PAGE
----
For the last several days we have been writing about fatalities on wildland fires —  the annual numbers and trends going back to 1910 and some thoughts about how to reduce the number of entrapments (also known as burnovers). Often when we think about these accidents, what automatically comes to mind are the entrapments. When multiple firefighters are killed at the same time it can be etched into our memory banks to a greater extent than when one person is killed in a vehicle rollover or is hit by a falling tree. Much of the nation mourned when 19 members of the Granite Mountain Hotshots were overrun and killed by the Yarnell Hill Fire in Arizona in 2013. A fatal heart attack on a fire does not receive nearly as much attention.

When we discuss ways to decrease deaths on fires, for some of us our first thoughts are how to prevent entrapments, myself included. One reason is that it can seem they are preventable. Someone made a decision to be in a certain location at a specific time, and it’s easy to think that if only a different decision had been made those people would still be alive. Of course it is not that simple. Perfect 20/20 hindsight is tempting for the Monday Morning Incident Commander. Who knows — if they had been there with access to the same information they may have made the same series of decisions.

An analysis of the data provided by NIFC for the 440 fatalities from 1990 through 2014 shows that entrapments are the fourth leading cause of fatalities. The top four categories which account for 88 percent are, in decreasing order, medical issues, aircraft accidents, vehicle accidents, and entrapments. The numbers for those four are remarkably similar, ranging from 23 to 21 percent of the total. Number five is hazardous trees at 4 percent followed by the Work Capacity Test, heat illness, and electrocution, all at around 1 percent. A bunch of miscellaneous causes adds up to 4 percent.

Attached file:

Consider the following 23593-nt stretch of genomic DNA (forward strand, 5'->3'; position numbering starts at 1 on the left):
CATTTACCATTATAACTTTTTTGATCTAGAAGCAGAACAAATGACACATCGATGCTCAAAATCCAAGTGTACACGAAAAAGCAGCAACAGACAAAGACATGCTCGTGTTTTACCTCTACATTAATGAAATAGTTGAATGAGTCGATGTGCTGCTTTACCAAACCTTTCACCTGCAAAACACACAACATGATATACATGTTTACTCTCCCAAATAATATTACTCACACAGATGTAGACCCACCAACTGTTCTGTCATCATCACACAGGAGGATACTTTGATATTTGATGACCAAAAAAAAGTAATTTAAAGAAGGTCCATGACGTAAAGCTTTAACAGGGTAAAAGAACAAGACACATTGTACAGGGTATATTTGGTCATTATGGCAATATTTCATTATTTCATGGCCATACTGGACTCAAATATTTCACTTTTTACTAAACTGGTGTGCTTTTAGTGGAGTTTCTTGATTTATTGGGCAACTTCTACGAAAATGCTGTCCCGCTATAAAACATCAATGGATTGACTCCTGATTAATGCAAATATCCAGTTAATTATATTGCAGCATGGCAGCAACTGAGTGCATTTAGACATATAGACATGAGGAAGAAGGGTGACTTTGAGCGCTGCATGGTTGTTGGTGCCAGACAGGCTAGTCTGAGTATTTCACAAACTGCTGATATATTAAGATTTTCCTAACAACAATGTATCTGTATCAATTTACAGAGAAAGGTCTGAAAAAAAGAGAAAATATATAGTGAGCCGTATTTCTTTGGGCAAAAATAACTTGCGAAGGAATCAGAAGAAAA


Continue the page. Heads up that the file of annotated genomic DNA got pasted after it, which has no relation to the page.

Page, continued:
NIFC’s data used to separate air tanker crashes from accidents involving other types of aircraft such as lead planes and helicopters. But in recent years they began lumping them all into an “aircraft accident” category, so it is no longer possible to study them separately. This is unfortunate, since the missions are completely different and involve very dissimilar personnel, conflating firefighters who are passengers in the same category as air tankers having one- to seven-person crews — from Single Engine Air Tankers to military MAFFS air tankers.

The bottom line, at least for this quick look at the numbers, is that in addition to trying to mitigate the number of entrapments, we should be spending at least as much time and effort to reduce the numbers of wildland firefighters who die from medical issues and accidents in vehicles and aircraft.